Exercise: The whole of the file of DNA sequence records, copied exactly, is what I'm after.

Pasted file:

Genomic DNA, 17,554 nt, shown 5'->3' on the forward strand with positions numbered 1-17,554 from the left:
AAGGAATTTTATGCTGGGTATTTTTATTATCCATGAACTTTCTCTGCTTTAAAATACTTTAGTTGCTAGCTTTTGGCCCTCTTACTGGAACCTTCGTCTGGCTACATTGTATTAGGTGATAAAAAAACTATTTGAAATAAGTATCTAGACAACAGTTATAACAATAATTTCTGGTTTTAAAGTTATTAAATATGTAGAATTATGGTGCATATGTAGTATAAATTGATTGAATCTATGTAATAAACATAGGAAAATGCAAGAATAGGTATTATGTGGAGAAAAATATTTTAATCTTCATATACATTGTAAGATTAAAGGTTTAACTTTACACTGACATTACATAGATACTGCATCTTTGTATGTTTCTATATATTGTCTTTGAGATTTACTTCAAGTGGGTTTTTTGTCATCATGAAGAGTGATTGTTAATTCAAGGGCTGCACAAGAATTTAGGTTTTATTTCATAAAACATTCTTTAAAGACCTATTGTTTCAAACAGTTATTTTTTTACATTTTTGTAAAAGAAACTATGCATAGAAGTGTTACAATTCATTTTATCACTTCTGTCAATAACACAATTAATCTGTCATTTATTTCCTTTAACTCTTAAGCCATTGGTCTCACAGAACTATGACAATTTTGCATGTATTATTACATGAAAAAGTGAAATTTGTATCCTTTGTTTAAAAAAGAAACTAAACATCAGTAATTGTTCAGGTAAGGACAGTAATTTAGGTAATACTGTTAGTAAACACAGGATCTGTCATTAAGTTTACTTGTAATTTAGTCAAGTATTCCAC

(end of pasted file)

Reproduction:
Genomic DNA, 17,554 nt, shown 5'->3' on the forward strand with positions numbered 1-17,554 from the left:
AAGGAATTTTATGCTGGGTATTTTTATTATCCATGAACTTTCTCTGCTTTAAAATACTTTAGTTGCTAGCTTTTGGCCCTCTTACTGGAACCTTCGTCTGGCTACATTGTATTAGGTGATAAAAAAACTATTTGAAATAAGTATCTAGACAACAGTTATAACAATAATTTCTGGTTTTAAAGTTATTAAATATGTAGAATTATGGTGCATATGTAGTATAAATTGATTGAATCTATGTAATAAACATAGGAAAATGCAAGAATAGGTATTATGTGGAGAAAAATATTTTAATCTTCATATACATTGTAAGATTAAAGGTTTAACTTTACACTGACATTACATAGATACTGCATCTTTGTATGTTTCTATATATTGTCTTTGAGATTTACTTCAAGTGGGTTTTTTGTCATCATGAAGAGTGATTGTTAATTCAAGGGCTGCACAAGAATTTAGGTTTTATTTCATAAAACATTCTTTAAAGACCTATTGTTTCAAACAGTTATTTTTTTACATTTTTGTAAAAGAAACTATGCATAGAAGTGTTACAATTCATTTTATCACTTCTGTCAATAACACAATTAATCTGTCATTTATTTCCTTTAACTCTTAAGCCATTGGTCTCACAGAACTATGACAATTTTGCATGTATTATTACATGAAAAAGTGAAATTTGTATCCTTTGTTTAAAAAAGAAACTAAACATCAGTAATTGTTCAGGTAAGGACAGTAATTTAGGTAATACTGTTAGTAAACACAGGATCTGTCATTAAGTTTACTTGTAATTTAGTCAAGTATTCCAC